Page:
We seemed to have great timing – we arrived shortly after the opening of a brand new highway the government had built between Yangon, Mandalay, and the new capitol, Nay Pyi Taw (if you are interested to learn more about the wackyness of the Burmese government, look into this place). That meant that the trip to Mandalay would only take around 6 hours by bus – something that would not have been possible a month earlier.
More affordable than planes and more reliable than the trains, buses are a really popular mode of transportation in Myanmar. We were amazed at the size of the bus center in Yangon. The place is a dusty maze of parking areas crammed with hundreds of buses old and new, food shops and ticket offices. It took our cab driver well over five minutes of driving around and stopping for directions until he found the right corner of the center where our bus was waiting.
We got a luxury bus for this leg of the journey. Decent seats, air con, a complimentary wet nap to wipe the grime of travel from our faces (unnecessary since we came straight from the hotel but boy could we have used it at later points in our trip!), and TV and stereo blaring primitively edited Burmese movies the whole trip long. (one about a man who cross dresses and poses as a nanny to get closer to the woman he loves seemed somehow familiar… )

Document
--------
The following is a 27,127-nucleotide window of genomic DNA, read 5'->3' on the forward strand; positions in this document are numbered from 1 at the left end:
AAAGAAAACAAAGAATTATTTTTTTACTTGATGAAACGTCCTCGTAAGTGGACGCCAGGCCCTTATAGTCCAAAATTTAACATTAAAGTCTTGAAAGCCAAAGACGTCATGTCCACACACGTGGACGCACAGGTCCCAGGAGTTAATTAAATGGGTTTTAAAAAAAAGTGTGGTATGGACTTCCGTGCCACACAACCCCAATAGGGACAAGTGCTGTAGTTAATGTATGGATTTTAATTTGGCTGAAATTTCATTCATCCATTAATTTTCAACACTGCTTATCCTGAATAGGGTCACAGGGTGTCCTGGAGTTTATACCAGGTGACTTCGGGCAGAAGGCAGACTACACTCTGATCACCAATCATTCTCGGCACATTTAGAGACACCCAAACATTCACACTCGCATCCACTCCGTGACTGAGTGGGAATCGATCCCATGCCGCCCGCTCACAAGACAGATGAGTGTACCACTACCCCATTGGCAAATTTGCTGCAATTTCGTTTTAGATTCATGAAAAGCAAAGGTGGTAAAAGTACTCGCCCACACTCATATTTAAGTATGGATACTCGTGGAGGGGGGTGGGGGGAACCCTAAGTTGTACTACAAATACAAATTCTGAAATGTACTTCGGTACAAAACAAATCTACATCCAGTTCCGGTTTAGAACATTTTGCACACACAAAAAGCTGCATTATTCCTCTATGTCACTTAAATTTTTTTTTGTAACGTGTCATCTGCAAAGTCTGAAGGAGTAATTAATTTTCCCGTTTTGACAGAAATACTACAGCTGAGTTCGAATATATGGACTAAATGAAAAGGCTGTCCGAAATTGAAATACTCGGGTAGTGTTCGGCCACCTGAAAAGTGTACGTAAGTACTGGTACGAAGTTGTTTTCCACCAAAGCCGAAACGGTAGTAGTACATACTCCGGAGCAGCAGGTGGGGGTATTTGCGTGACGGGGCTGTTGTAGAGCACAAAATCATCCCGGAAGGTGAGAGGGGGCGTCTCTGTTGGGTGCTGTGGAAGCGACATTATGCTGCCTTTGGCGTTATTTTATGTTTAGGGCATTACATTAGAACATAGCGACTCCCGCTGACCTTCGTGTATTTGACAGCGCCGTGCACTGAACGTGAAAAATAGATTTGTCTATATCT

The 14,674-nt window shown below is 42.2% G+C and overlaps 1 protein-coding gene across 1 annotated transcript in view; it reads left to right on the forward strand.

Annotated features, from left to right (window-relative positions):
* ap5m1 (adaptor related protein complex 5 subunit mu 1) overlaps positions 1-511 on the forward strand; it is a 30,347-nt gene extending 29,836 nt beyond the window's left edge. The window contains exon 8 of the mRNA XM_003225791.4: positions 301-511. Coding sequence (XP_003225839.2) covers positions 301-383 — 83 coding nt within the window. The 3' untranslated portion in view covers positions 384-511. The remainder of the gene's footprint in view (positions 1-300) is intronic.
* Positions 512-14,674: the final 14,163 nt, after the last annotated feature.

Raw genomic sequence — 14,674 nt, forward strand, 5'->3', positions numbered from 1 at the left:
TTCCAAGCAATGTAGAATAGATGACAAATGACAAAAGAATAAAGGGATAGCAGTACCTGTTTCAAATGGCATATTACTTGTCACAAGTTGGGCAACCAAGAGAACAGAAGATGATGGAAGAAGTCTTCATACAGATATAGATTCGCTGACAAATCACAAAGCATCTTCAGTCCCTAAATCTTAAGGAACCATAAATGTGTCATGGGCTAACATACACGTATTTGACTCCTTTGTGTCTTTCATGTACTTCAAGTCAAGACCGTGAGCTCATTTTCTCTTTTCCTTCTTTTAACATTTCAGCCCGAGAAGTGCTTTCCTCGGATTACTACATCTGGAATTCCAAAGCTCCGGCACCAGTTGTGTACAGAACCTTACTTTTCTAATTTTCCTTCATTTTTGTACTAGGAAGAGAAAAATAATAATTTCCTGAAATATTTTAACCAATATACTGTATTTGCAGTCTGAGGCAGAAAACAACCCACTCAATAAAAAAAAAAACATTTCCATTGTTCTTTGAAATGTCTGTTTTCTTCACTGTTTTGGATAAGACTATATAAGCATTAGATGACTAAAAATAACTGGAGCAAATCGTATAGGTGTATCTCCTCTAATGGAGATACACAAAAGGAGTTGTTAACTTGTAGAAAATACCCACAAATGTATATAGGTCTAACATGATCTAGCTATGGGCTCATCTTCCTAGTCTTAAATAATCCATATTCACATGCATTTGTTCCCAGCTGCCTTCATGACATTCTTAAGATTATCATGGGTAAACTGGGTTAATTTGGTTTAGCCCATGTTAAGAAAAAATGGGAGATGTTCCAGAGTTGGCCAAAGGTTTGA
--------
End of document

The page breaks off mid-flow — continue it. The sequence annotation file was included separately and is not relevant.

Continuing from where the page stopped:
Travel on the highway was smooth but surreal. We saw hardly any traffic on the brand new highway traversing mostly empty plains. Some sections were still under construction – occaisionally we’d pass teams of construction workers protected from the strong sun by long sleeves and pants and broad hats. The whole length of highway between Yangon and Mandalay had only one rest stop, fashioned somewhat after the Western style, with huge (nearly empty) parking lots and a strip of redundant restaurants and shops (although the excessive number was western, the shops themselves were decidedly Asian, with things like dried fish hanging from the ceilings and free green tea with every beverage or meal ordered). The whole thing was bizarre but fun.
Sign posts at the rest stop
Workers at the side of the empty road
We arrived into Mandalay on time (in fact, I still owe Roman for losing that bet…), pulling into a smaller but equally dusty bus station outside the city. There were a couple of other Westerners on the bus with us; we ended up sharing a cab (i.e. squishing into the back of a mini-truck) into town with a Dutch man and his Burmese wife.
Elmer and Ohmar ended up becoming our travel companions for much of the trip. Luck had it that much of our itinerary was the same, and even when we thought we would miss each other due to timing, we often ended up randomly crossing paths. They were good fun and generous with their local knowledge (Ohmar especially), and added so much to our experience of Myanmar.
We discovered that we were both taking the same boat ride to Bhamo for the next day, so they joined us at our hotel in Mandalay (cheaper yes, but a definite downgrade from the Classique (grungy, dark, big, inexplicable hole in the bathroom ceiling), but they were showing football in the lobby so Roman was pretty happy. TV in Myanmar is pretty restricted by the government, but one thing that gets aired consistently and is a definite improvement over the often dull, contrived government-controlled local programming is European football. Folks in Myanmar are crazy for it and we met a lot of Manchester United fans during our time there).
The boat was scheduled to leave at 6am and we had to get there before hand because Elmer and Ohmar still had to buy tickets, so it was a short night in Mandalay before our early start the next day…